We don’t really have to talk about the game, a fairly humdrum 92-73 beatdown of the Pacers by the hometown Raptors. Toronto’s squad came out fired up and once again exercised their fearsome defensive chops to great effect, holding a tired Indiana team to 49 points after three quarters and 30 percent shooting for the game. At some point, probably around the time Serge Ibaka was hitting every shot he took (he went 10-of-13 for 25 points, including 5-of-7 from 3, while adding eight rebounds), the Raps went up by 20 and it was over.
It’s true Ibaka was the offensive star of the game, but — in typical Raptors fashion — the rest of the squad also contributed. There were modest 12 and nine point games from DeMar DeRozan and Kyle Lowry, who dished off eight and nine assists, respectively, to the welcome hands of teammates. And of course Jonas Valanciunas played up to his size with eight points, 12 rebounds, and a block. The bench mob came in and raced around for chunks of time — Jakob Poeltl had 10 points on 5-of-5 shooting, Pascal Siakam went for 6-4-3 and a pair of blocks, Fred VanVleet steered the ship. And hey, OG Anunoby matched minutes with All-Star Victor Oladipo and made his life miserable throughout, holding him to five points on 2-of-9 shooting.
(C.J. Miles appears to still be on his vision quest however. I know three-point shooting is a high variance skill, but the man looks a little lost out there right now. Miles went 1-for-6 on the night, missed all of three attempts, and booted in two turnovers for good measure. I don’t say this with any sense of glee or malice — so please don’t be mad Mrs. Miles! The Raptors will need C.J. to find himself though; and I really, really hope he does.)
Yes, the Pacers were on the second night of a back-to-back, and yes this is game number 79 or 80 of a very long season of basketball for both teams. On top of that, both squads are basically locked into their playoff spots already too, so there wasn’t a ton at stake — other than pride. But that’s OK. Like I said, we don’t really have to talk about the game at all.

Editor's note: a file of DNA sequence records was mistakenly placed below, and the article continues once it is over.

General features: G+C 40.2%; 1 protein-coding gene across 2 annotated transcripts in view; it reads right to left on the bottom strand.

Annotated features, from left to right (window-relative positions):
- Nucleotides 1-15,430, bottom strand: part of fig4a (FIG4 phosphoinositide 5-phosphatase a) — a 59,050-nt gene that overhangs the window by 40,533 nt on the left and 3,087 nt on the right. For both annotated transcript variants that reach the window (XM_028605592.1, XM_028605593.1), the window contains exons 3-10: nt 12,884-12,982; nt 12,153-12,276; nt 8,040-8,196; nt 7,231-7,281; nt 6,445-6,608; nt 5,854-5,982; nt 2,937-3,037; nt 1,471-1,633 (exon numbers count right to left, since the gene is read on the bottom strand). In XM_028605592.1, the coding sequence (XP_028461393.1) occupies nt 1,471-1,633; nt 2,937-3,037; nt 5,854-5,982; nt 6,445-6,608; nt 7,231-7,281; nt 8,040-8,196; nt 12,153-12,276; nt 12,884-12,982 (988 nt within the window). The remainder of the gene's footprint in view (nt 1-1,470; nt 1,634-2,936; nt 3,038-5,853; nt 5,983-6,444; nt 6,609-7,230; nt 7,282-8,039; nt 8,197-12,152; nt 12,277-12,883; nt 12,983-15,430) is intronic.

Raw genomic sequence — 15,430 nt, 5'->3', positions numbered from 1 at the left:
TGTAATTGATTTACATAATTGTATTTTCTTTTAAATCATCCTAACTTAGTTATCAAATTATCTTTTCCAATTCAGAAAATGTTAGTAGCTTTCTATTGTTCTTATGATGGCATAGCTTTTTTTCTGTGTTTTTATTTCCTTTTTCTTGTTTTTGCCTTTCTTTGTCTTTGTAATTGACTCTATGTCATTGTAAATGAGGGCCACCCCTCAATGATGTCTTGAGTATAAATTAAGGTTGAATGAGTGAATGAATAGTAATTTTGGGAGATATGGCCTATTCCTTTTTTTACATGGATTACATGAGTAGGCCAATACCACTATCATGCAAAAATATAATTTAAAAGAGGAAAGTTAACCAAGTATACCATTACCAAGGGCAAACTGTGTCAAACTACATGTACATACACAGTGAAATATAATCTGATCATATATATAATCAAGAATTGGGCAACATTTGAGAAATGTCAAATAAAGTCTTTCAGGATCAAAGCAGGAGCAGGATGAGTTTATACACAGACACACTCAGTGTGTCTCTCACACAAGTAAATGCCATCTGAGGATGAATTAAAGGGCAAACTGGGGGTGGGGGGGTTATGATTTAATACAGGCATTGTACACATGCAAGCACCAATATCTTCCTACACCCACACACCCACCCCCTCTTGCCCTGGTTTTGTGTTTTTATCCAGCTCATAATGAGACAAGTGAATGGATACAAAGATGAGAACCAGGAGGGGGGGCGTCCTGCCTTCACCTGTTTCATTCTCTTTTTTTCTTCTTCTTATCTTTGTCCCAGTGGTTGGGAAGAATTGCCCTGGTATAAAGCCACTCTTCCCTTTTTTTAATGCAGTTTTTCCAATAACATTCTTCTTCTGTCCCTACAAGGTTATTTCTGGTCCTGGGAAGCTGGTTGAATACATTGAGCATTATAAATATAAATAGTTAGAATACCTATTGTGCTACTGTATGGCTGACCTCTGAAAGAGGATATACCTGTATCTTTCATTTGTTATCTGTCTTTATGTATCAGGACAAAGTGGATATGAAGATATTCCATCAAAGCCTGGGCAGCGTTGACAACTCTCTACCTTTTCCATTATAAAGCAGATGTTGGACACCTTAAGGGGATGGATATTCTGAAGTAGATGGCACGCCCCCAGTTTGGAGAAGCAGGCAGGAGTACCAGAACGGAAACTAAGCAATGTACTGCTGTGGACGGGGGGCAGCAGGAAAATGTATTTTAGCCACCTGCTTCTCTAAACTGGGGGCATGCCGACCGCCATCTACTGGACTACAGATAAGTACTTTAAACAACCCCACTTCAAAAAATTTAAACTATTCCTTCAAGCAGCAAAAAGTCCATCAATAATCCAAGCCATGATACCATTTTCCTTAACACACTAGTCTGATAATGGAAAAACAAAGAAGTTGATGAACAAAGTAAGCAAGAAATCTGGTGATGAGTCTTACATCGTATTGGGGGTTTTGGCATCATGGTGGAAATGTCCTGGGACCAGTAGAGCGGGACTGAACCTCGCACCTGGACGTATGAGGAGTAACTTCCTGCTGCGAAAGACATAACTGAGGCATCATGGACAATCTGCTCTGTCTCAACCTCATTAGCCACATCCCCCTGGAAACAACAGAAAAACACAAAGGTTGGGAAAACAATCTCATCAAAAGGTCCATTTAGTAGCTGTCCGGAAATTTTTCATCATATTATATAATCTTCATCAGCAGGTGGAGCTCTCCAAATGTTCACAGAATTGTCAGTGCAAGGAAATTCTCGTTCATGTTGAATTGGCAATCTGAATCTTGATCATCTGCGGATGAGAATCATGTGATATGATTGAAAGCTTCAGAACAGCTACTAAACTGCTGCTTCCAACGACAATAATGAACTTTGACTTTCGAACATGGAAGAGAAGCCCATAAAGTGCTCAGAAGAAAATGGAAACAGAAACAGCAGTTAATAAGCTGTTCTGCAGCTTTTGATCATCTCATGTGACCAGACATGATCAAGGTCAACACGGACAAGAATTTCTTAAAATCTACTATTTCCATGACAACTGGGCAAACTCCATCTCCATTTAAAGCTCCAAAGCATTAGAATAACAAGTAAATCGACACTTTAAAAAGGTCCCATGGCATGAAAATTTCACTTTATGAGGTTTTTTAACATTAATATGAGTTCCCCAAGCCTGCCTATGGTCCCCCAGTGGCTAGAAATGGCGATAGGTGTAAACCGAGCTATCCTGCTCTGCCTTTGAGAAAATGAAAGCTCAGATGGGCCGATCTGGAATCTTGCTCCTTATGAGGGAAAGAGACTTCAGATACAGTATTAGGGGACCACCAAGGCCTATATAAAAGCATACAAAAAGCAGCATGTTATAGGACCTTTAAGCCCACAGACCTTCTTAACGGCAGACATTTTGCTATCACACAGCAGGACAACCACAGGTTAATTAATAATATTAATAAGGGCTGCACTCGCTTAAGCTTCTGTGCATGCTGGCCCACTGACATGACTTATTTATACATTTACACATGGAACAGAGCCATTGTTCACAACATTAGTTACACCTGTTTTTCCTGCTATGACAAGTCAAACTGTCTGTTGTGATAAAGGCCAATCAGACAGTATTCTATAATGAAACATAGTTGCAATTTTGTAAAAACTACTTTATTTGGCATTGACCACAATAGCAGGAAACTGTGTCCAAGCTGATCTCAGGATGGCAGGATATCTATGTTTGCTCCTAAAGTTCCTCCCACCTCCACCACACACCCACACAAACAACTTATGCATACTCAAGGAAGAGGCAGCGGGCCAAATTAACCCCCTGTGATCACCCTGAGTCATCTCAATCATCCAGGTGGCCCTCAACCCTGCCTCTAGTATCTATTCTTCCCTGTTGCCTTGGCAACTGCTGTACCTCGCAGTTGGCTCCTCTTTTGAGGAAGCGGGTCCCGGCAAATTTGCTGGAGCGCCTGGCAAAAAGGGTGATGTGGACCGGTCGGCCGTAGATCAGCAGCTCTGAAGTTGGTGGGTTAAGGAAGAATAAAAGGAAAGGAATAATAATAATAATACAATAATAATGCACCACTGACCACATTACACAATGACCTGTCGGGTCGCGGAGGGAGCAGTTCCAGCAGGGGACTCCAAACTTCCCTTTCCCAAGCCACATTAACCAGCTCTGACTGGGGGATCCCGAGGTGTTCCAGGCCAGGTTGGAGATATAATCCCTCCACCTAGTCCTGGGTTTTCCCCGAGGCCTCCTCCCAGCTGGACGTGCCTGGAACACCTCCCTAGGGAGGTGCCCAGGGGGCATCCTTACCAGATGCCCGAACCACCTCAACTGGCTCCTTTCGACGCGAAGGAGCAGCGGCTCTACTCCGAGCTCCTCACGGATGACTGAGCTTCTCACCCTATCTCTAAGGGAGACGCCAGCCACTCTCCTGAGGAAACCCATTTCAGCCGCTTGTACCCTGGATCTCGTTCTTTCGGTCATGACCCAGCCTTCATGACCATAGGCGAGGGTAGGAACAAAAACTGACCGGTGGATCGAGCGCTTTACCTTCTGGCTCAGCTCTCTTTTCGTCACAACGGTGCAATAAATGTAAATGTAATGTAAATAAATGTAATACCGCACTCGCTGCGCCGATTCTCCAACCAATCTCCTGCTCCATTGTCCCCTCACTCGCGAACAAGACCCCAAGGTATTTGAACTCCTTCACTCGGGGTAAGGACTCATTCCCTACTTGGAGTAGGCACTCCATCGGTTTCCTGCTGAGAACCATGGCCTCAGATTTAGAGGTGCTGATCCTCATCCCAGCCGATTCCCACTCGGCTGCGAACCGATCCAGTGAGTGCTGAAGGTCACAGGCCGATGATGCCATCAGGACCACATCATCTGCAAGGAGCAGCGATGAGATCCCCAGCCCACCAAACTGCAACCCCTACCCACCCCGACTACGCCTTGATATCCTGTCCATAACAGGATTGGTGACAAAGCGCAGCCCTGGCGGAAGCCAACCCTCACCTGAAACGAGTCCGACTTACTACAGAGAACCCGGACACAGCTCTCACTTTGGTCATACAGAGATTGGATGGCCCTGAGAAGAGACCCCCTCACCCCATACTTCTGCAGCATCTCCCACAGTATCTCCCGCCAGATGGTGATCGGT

We can talk instead about what the game means for the Raptors.
With the win, the Raptors move to 57-22 with three games left to play. A shot at a 60-win season, perhaps more remote than it was a week ago, is still on the table. What’s for certain now is their place in the Eastern Conference: first. I say again, the Raptors have clinched first place in the Eastern Conference. And before the season is even over, they’ve set a new franchise-record for total wins in a season. The sky is the limit now.
“There’s gratification, but you’re not satisfied,” said coach Dwane Casey reflecting on these specific but incomplete achievements. “We haven’t got to our ultimate goal, but it’s a feeling of gratification, the fact that where we started, you know, seven years ago, bottom of the conference so to speak, bottom of the offense, defense, and the building process. You guys have seen it from day one.”
That notion — gratifying but not satisfying — was one Casey mentioned before the game too. It’s a sentiment that could sum up this game, this week, month, season, or any number of seasons for Toronto. It’s been the quest the Raptors have found themselves on year after year, as progress has given way to failure, and roster turnover, unrest, and unease has given way to growth, confidence, and belief.
“It’s been a rollercoaster in the sense of you have your great days and you have your bad days,” said DeMar DeRozan, the team’s leading scorer and likely All-NBA member. “It’s a grind like any other grind, but as long as you stay focused and understand you are fighting for something bigger than just yourself. Through the process, you realize you are accomplishing things bigger than you can imagine.”
Which is where we are now. The Raptors are not the favourites to win the NBA title. With the recent losses to Boston and Cleveland, there are serious doubts about whether they can beat LeBron James. And it feels harder still to imagine defeating, say, the Warriors in a seven-game Finals series. But that of course is the grind DeRozan is talking about, and the understanding it will take to actually get there.
“One thing I’ve always said is you don’t talk about it,” said Kyle Lowry, offering a contradictory viewpoint as is his wont. “Just be about it. And I think that’s one thing we had to do.” Lowry, as is also his wont, is not wrong. The Raptors have assembled this team and patiently trained it to do the things it needs to do to function in this version of the NBA — more passing, more play-making, more shooting (hopefully). It can and should and maybe could succeed at the game’s highest levels, but we don’t need to even talk about that either.
“We talked about it for a little bit and then we slipped,” said Lowry. “Unless we were just about it — it comes easy when you are are about it.”